If you’re judging compatibility solely by diet, Ben and I shouldn’t have made it past our first meal. I am allergic to nuts and sesame; Ben is vegan. My fridge almost always contained four different cheeses; his cabinets were stocked with trail mix and tahini. The overlap in the Venn diagram of our diets was razor-thin—and yet, we began a friendship by cooking together.
On a Tuesday night in October, Ben invited me over to cook for the first time. I had moved to Birmingham, Alabama five months prior for a writing job at a lifestyle magazine and had yet to make any real friends (aside from my roommate). Ben and I had met on a camping trip, when I’d spontaneously joined a group of friendly strangers for a weekend of hiking up waterfalls and floating down rivers. Over a jar of pickled okra, Ben and I discovered our shared passion for cooking, and I discovered my soft spot for a blue-eyed boy who wore goggles to swim.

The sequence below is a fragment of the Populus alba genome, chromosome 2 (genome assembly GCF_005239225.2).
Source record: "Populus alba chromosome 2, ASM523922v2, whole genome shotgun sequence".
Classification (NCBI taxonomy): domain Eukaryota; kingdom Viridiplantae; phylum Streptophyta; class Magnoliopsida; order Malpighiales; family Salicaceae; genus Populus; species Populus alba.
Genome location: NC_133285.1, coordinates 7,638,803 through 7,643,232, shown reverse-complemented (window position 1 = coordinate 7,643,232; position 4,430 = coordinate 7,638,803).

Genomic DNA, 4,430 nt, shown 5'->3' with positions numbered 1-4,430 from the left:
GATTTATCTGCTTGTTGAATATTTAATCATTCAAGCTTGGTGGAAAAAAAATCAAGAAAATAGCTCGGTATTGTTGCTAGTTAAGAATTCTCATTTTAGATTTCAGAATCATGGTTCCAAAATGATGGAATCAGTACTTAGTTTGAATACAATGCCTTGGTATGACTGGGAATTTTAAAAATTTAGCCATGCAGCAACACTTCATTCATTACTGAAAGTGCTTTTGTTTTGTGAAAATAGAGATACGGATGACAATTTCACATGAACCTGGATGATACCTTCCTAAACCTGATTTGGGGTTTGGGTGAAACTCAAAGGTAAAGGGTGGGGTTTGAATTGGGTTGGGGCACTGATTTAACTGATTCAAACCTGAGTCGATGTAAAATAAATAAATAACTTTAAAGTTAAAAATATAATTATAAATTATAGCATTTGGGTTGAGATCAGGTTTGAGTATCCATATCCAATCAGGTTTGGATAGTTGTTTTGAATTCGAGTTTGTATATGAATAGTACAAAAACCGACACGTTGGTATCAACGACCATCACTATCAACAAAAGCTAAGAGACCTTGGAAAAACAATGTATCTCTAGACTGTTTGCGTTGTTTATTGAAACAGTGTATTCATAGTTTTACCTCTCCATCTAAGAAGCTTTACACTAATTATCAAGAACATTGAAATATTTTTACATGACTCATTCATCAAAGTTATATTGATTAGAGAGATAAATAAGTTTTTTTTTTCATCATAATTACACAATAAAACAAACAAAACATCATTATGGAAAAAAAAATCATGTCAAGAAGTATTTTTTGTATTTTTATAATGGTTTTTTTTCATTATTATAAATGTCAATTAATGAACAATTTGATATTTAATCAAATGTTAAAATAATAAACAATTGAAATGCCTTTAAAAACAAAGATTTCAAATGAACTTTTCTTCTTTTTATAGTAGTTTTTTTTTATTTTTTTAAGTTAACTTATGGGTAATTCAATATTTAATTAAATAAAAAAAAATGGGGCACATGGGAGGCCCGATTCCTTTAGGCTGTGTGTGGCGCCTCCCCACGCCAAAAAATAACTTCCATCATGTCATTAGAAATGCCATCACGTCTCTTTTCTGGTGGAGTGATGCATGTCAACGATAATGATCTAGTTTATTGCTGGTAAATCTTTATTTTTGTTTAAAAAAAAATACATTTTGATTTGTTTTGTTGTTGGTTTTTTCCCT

Related: The Things We Eat for Others
That night at his place, we made falafel and green beans and tomato confit. As he pressed his thumb into a cherry tomato, I asked how he’d become vegan. He said it started as a bet. “Me and my friend were gonna see if we could do it for a month, and it wasn’t that bad,” he said, shrugging. “But I make some exceptions.”
He pulled up a manifesto on his laptop–three pages he’d written outlining occasions when it was acceptable to break from veganism.
There was the When in Rome clause—“When I’m somewhere that’s known for a certain food, I’m going to eat it”—and the Home Cooking clause—“If you’re a guest in someone’s home, it would be rude to turn down food someone has prepared for you”—and a slew of others, all focused on making veganism more accessible. I looked at him in his half-unbuttoned Hawaiian shirt and the whole thing felt unbelievable; not untruthful, but extraordinary. He felt extraordinary.